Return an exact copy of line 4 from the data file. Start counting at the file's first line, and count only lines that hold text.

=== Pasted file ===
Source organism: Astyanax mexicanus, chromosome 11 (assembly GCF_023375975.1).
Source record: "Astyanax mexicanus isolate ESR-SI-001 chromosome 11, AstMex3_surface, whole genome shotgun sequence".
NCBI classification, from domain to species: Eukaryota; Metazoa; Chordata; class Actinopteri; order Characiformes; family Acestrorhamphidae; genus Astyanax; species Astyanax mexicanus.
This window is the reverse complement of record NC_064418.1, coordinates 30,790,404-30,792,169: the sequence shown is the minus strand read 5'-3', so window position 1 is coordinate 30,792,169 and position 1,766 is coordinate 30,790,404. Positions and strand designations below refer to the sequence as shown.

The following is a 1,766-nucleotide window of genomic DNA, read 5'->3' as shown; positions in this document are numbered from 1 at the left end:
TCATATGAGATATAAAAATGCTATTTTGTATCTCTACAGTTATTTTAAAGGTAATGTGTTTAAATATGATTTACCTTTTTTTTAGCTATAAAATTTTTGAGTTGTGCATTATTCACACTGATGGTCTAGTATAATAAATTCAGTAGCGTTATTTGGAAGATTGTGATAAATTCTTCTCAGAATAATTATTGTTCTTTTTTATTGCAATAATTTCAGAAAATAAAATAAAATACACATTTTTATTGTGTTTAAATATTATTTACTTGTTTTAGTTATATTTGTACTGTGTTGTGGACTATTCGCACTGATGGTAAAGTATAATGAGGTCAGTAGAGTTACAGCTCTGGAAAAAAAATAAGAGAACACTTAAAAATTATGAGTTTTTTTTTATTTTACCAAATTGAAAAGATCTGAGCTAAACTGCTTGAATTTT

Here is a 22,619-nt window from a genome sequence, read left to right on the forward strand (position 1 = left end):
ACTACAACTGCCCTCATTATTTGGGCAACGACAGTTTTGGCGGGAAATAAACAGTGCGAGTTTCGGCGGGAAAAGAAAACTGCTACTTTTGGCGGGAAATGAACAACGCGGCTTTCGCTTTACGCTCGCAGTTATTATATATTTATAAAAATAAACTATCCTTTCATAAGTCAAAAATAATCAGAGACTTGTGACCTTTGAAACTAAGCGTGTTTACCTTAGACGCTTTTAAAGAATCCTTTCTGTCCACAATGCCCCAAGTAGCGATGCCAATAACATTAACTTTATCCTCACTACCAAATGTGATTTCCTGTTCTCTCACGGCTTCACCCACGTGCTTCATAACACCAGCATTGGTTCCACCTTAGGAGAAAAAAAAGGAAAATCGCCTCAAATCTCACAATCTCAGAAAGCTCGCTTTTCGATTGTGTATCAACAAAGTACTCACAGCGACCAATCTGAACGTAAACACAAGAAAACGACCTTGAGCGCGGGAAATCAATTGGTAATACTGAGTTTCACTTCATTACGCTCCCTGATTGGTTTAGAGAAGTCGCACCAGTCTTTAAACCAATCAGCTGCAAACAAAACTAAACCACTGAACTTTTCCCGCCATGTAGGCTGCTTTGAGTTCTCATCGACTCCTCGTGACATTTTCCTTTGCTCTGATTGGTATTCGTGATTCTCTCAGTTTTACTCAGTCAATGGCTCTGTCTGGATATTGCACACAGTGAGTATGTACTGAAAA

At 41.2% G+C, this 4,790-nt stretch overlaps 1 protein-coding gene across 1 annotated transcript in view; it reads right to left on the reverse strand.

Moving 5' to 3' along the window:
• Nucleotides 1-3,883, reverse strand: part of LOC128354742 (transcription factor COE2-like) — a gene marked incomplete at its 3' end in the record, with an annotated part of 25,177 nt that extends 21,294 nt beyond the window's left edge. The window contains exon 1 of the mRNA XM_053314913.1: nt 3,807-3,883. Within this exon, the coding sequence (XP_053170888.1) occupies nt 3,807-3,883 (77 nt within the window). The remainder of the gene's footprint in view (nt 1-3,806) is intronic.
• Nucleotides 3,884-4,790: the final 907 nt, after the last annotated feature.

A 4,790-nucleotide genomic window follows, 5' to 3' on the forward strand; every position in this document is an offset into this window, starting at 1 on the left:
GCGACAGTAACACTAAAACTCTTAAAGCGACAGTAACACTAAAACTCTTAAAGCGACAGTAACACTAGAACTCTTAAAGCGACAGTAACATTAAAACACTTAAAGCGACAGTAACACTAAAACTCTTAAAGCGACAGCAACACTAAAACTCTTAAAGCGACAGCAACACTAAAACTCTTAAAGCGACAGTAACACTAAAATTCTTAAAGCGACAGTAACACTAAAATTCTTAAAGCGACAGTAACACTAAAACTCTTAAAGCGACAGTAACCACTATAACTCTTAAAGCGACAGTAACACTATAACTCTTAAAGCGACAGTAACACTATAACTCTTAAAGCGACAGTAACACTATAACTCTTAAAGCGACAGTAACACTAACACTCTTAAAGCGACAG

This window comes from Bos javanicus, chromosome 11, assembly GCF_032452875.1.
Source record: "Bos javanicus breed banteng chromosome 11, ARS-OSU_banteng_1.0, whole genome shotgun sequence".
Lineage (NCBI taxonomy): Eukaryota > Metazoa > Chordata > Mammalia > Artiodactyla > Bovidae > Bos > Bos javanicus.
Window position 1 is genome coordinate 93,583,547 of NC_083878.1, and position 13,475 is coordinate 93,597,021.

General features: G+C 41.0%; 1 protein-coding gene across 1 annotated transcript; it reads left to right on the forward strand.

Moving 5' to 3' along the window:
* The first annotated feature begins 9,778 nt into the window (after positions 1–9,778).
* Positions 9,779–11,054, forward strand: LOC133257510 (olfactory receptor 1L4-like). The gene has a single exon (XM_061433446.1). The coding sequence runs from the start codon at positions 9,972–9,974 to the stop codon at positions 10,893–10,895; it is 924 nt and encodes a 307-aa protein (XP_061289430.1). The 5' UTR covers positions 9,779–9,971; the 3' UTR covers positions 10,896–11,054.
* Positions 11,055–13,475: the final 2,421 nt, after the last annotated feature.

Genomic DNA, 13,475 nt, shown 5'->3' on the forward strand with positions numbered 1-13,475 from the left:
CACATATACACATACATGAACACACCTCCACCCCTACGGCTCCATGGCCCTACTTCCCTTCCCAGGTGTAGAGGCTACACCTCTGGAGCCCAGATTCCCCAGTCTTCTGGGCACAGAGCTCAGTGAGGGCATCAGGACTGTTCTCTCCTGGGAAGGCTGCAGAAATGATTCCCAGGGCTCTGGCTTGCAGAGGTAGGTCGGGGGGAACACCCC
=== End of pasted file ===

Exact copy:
This window is the reverse complement of record NC_064418.1, coordinates 30,790,404-30,792,169: the sequence shown is the minus strand read 5'-3', so window position 1 is coordinate 30,792,169 and position 1,766 is coordinate 30,790,404. Positions and strand designations below refer to the sequence as shown.